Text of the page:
I have never been a fan of Direct-to-Consumer advertising when it comes to prescription marketing. I just think it's bad policy to promote products that require a legal document to obtain. I do believe this is responsible for many of the problems we have with pharmacy today.
Patients see a medication they like. They call the pharmacy or doctor and ask for it. They get their prescription from the doctor, take it to the pharmacy and go home. However, in between all of this, they are complaining that it shouldn't be this difficult to get it. "Why do I have to wait?", is the lament. Because it's on TV, they feel they should just be able to ask for it, walk in to any store, and pluck it off the shelves.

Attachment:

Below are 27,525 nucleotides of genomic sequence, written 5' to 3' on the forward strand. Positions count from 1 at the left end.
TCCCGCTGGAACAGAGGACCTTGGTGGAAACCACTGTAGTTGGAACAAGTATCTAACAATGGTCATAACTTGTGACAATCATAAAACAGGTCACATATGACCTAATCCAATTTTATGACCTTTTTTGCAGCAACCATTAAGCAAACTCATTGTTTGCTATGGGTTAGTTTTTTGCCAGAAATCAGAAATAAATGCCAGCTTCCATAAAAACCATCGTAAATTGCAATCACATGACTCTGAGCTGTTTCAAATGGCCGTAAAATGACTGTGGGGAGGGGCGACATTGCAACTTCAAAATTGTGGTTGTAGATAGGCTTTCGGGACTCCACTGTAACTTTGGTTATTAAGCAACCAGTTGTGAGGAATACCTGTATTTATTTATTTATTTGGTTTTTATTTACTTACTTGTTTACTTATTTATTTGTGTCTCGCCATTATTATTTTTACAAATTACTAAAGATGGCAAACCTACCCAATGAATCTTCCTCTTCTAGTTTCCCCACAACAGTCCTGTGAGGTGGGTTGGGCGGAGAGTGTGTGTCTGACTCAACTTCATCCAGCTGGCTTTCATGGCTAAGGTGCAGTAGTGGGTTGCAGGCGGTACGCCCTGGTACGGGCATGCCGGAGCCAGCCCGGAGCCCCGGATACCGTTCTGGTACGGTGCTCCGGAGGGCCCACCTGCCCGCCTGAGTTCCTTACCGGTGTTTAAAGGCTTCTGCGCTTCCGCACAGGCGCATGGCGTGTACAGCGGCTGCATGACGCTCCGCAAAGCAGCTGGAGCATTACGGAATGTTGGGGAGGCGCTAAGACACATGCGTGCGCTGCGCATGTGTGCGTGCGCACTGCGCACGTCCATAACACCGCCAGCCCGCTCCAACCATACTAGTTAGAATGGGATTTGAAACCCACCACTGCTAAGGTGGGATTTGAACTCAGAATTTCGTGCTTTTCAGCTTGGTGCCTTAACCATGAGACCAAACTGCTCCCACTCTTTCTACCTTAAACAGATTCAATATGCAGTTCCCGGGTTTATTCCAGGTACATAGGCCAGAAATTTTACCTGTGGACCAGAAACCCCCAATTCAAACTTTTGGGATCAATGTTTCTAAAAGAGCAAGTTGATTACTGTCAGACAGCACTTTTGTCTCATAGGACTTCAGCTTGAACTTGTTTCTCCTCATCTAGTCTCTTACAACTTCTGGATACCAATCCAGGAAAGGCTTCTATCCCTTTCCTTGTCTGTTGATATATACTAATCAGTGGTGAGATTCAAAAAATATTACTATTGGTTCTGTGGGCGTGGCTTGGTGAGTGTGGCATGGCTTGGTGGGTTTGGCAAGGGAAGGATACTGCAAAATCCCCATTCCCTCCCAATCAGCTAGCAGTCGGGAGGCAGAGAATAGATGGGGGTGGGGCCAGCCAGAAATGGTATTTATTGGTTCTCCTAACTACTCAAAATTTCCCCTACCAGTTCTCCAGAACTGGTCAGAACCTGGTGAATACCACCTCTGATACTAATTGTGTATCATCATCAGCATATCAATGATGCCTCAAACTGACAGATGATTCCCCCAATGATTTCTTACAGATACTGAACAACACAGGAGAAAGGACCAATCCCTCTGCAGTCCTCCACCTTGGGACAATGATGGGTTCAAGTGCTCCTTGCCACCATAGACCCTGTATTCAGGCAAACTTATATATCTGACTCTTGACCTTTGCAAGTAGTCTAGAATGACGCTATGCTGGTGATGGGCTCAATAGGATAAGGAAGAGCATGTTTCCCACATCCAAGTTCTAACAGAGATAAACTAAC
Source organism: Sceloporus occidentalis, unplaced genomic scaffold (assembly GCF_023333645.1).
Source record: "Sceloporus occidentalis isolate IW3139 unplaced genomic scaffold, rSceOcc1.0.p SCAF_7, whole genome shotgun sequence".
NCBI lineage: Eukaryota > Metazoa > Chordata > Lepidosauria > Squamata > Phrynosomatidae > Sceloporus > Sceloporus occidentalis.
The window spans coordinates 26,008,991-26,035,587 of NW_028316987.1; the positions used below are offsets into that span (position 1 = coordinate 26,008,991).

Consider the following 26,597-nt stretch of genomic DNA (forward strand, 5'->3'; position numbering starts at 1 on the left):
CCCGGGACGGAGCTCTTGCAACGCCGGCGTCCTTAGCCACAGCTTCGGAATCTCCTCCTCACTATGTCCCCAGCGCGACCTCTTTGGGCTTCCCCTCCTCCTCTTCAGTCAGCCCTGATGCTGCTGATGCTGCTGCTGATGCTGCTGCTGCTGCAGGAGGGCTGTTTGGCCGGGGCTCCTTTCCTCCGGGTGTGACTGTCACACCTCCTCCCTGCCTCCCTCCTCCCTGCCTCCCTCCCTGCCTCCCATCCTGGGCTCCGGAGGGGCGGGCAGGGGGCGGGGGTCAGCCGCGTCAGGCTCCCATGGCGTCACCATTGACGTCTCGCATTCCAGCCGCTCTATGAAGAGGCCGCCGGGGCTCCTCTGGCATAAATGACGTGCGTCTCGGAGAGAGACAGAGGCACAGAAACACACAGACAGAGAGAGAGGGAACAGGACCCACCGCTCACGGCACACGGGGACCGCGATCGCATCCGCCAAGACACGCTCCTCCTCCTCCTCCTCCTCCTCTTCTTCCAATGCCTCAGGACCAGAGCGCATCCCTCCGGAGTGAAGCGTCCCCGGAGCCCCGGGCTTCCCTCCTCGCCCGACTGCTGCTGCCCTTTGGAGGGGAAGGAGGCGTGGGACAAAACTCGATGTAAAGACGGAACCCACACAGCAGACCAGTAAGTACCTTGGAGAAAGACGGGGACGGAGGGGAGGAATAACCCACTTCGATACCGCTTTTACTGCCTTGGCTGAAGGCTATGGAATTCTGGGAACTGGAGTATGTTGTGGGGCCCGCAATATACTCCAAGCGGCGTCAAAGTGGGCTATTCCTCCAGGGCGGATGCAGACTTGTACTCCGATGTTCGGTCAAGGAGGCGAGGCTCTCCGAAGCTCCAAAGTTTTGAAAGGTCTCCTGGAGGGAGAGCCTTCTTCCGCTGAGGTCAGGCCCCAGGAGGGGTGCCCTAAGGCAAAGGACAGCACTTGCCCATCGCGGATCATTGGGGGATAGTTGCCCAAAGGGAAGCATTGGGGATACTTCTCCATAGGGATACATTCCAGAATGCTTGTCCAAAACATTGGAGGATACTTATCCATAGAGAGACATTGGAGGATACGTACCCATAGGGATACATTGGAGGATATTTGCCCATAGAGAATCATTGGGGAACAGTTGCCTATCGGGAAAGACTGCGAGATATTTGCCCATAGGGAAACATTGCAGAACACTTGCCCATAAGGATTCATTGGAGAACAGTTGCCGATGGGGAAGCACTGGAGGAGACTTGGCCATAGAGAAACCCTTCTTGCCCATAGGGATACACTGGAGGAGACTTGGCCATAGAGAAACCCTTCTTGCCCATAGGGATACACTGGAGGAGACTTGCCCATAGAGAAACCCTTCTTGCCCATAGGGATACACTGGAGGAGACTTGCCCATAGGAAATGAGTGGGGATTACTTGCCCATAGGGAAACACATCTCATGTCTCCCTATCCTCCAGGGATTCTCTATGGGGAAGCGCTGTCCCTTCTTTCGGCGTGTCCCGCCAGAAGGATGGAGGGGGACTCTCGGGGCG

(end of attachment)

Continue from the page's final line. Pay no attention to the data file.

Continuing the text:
Originally, the thought behind this was simple: New drugs are being manufactured. People are too shy, quiet, afraid to visit their doctors and speak up about their problems. They even trivialize issues that may be more serious. This DTC marketing will allow patients to feel better about opening up, about coming out of their shell and realizing there are other people just like them who suffer needlessly from these treatable disease states.
Now the most common ads we see are for Limp Penises, Weak Bladders, Allergies, and Arthritis, just to name a few. (Is there a more ubiquitous ad campaign than Viagra or Cialis have?)
People already ignore pharmacists' advice when it comes to OTC recommendations. They prefer the product that Dr. Oz told them was a miracle (that post is coming...) or they prefer what their hairdresser said her aunt's son-in-law thought worked for him. Instead of performing our professional duties, we just give them what they want. It may be not appropriate. It may be the wrong drug altogether. If may be harmful to them. The customer may always be right according to some dumbass corporate suit, but the PATIENT is not.
Post a Comment